Fact checking time! Mitt Romney hit the campaign trail in Colorado last night and referred to emergency contraception/the morning-after pill as “abortive pills.” This could be because he or his team genuinely doesn’t understand that emergency contraception (Plan B) and the abortion pill (RU-486) are two completely different pills. Or it could be because he’s irresponsibly trying to totally conflate the two for political gain, which I am sure would shock — shock! — you coming from an anti-abortion politician. (Is Mitt anti-abortion this week? I can never keep track!)
Let’s recap, very briefly: The morning-after pill prevents a pregnancy by stopping a woman’s ovaries from releasing eggs — which could be fertilized by the sperm and go implant in the uterus — as well as thinning the lining of a woman’s uterus so a fertilized egg cannot implant. The RU-486 abortion pill, on the other hand, ends an existing pregnancy — as in, the fertilized egg has already implanted in the uterus and a fetus is growing. (I explain it all in more detail in this post.)
See? Two different things, Mitt. Keep reading »
Typically before heading into the office, I make a pit stop to get coffee. Yesterday I had to swing into the pharmacy instead—to get Plan B.
As I walked through the drugstore doors, I recalled the news from the day before: The FDA was considering allowing the emergency “morning after” pill to sell on drugstore shelves, to anyone, without a prescription. I envisioned myself snaking through the aisles and grabbing the box, stashing it in my bag at self-checkout, and resuming my life, waiting for my next period just a little less anxiously. But, as many suspected, only hours after my trip to pick up the controversial contraceptive, I’d learn that Plan B would stay behind the counter, and my daydream scenario would remain a fantasy for many women, not just myself. Keep reading »
I knew I shouldn’t get my hopes up: the Secretary of Health and Human Services (a woman!) has overruled the FDA’s recommendation to allow the morning-after pill to be sold on drugstore shelves without a prescription. If Plan B is taken within 72 hours of unprotected sex, it is almost 90 percent effective in preventing a pregnancy. The sooner emergency contraception is taken after unprotected sex, the more effective it is. Keep reading »
Conservatives losing their marbles to start in five … four … three … two … one: the FDA has until tomorrow to decide whether the morning-after pill Plan B will be available on drugstore shelves (as opposed to behind the counter) without a prescription for anyone of any age. If taken within 72 hours of unprotected sex, Plan B is almost 90 percent effective in preventing a pregnancy. The sooner Plan B is taken after unprotected sex, the more effective it is. Keep reading »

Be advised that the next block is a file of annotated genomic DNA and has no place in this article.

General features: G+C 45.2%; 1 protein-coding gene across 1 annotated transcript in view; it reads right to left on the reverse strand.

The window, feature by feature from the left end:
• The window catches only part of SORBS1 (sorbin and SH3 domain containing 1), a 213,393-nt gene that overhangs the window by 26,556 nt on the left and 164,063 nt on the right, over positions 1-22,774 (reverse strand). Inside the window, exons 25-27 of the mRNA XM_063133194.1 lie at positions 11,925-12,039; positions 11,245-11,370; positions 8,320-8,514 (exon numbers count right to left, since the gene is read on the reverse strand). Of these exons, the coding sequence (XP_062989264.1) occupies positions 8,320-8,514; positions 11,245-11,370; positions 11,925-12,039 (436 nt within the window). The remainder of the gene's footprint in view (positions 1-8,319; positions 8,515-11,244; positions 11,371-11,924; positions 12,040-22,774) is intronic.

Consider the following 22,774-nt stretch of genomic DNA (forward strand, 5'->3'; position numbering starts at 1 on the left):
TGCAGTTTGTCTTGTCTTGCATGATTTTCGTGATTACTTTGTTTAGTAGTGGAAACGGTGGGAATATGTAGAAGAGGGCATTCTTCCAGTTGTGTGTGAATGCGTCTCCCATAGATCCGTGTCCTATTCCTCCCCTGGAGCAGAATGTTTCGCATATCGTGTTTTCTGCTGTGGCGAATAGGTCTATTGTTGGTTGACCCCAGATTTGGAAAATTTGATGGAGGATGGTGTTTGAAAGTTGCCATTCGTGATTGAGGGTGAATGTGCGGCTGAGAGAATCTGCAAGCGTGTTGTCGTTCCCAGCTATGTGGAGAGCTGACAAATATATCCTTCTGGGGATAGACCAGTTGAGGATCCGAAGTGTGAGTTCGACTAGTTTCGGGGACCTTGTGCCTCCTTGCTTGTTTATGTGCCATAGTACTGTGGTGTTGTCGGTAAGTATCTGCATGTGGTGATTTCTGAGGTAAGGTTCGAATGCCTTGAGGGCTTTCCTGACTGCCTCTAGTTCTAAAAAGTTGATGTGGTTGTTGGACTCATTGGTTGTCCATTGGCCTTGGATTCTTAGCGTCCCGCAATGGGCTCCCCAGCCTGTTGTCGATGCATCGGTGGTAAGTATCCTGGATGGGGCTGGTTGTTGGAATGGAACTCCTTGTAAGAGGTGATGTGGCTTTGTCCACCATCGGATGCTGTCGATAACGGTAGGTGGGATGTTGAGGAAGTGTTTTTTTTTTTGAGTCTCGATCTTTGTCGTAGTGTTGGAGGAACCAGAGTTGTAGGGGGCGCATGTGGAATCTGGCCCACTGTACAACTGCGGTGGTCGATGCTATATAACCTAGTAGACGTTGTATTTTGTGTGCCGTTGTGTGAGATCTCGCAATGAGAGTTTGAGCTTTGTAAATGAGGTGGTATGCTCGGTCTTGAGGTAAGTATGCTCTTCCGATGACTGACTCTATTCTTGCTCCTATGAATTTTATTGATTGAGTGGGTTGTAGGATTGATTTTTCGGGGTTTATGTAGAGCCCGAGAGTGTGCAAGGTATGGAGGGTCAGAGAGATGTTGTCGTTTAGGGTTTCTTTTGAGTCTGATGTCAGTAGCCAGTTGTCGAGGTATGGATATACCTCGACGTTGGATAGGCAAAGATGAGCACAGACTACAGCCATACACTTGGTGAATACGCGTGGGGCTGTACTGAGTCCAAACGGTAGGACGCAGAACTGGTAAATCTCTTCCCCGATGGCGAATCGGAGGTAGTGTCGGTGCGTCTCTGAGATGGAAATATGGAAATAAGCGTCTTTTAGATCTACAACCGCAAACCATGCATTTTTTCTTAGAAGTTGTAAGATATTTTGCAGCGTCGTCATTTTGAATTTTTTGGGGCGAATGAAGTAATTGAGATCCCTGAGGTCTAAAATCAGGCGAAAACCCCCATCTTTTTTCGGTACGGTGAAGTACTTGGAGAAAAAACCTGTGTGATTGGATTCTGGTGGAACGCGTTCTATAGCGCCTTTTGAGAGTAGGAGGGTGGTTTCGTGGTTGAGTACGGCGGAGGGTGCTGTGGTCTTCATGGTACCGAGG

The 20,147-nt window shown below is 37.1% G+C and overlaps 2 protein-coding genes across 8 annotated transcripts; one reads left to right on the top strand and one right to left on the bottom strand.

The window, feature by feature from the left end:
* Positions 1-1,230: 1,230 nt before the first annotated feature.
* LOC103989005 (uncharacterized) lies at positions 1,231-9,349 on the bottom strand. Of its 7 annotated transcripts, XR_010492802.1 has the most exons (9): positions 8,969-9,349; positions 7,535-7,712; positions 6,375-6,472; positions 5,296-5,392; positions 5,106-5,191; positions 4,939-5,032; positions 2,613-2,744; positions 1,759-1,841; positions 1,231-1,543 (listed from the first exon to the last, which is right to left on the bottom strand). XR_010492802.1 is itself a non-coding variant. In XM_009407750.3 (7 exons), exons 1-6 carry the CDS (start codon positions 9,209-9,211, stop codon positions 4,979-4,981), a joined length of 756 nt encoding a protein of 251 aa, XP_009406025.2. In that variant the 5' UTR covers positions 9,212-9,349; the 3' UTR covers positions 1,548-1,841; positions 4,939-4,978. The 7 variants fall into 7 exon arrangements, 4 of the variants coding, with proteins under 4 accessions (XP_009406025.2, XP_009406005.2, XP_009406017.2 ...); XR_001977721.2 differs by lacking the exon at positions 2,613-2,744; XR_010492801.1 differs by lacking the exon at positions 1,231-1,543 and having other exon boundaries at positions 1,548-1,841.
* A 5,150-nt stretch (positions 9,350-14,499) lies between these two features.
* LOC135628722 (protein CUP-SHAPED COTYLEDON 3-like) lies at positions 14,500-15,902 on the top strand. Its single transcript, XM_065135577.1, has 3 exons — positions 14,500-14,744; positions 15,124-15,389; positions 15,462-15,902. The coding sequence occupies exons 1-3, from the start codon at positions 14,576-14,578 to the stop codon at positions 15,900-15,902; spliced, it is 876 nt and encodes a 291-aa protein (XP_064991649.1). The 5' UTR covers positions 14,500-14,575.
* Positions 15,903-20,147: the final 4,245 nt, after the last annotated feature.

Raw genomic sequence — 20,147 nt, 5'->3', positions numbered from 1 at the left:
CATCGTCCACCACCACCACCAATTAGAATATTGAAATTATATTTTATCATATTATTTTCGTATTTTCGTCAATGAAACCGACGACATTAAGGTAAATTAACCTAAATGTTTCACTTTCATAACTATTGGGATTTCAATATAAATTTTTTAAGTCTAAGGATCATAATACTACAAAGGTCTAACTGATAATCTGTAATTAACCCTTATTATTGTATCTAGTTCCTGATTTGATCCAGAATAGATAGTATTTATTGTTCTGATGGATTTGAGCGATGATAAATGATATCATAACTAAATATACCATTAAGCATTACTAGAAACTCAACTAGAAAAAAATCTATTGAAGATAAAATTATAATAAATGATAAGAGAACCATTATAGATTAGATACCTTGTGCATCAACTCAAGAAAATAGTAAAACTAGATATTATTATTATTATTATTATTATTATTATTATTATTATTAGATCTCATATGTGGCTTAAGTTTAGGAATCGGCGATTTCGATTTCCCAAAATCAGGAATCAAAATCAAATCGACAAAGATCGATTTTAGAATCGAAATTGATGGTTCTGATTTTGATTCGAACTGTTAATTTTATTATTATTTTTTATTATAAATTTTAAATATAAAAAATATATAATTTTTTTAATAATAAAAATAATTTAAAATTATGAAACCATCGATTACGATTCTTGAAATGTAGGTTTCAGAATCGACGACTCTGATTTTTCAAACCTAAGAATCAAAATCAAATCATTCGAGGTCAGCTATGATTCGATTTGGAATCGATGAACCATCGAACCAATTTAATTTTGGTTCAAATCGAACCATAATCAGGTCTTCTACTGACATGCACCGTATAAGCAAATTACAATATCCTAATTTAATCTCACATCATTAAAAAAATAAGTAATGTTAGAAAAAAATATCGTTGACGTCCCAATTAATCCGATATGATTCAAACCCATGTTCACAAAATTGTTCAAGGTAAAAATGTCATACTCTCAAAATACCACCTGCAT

Woot, woot! On Friday afternoon, the FDA approved ella, a new emergency contraceptive that can be taken five days after unprotected sex, for prescription-only sales. If the condom breaks, you are a victim of sexual assault, or any number of numerous situations where you’re doing the “No babies! No babies!” dance, you now have more morning-after pill options than ever before.
What do you need to know about ella — and Plan B, the existing emergency contraception? All the deets are after the jump. Keep reading »
Blogger Amanda Hess of The Sexist took her video camera around D.C. and asked a bunch of dudes to explain how different types of women-controlled birth control work, including the Pill, the patch, diaphragms, and Nuva-ring. Some guys get an A+ for looking adorable while trying … while others don’t know what the eff they’re talking about. (Like the guy who says the birth control pill is the same thing as emergency contraception. No sex for you until you straighten that one out, bucko!) And an A++ for the guy wearing flannel and glasses who uses the phrase “sexual congress” with a straight face. Whoever he’s schtupping is a lucky woman.
Hey, dudes who read The Frisky, can you do any better? (And no looking up the answers on other web sites and cheating.) [The Sexist] Keep reading »
We’ve all heard about emergency contraception — also called “the morning after pill” — which is most effective when a woman takes it up to 72 hours (five) after unprotected sex to prevent an unwanted pregnancy. Chances are, you or someone you know has taken EC after the condom broke, a sexual assault, or some other emergency. Recently, medical experts have been talking about Ellaone, a morning after pill available in the UK, which also very effective up to five days after unprotected sex. In one study, Ellaone prevented two-thirds of pregnancies within three days of unprotected sex and 50 percent of pregnancies within five days.
Ellaone currently isn’t available in the United States, but it could be eventually. Problem is, though, anti-abortion activists both here and in the UK are railing against Ellaone, calling it an “abortion pill.” Keep reading »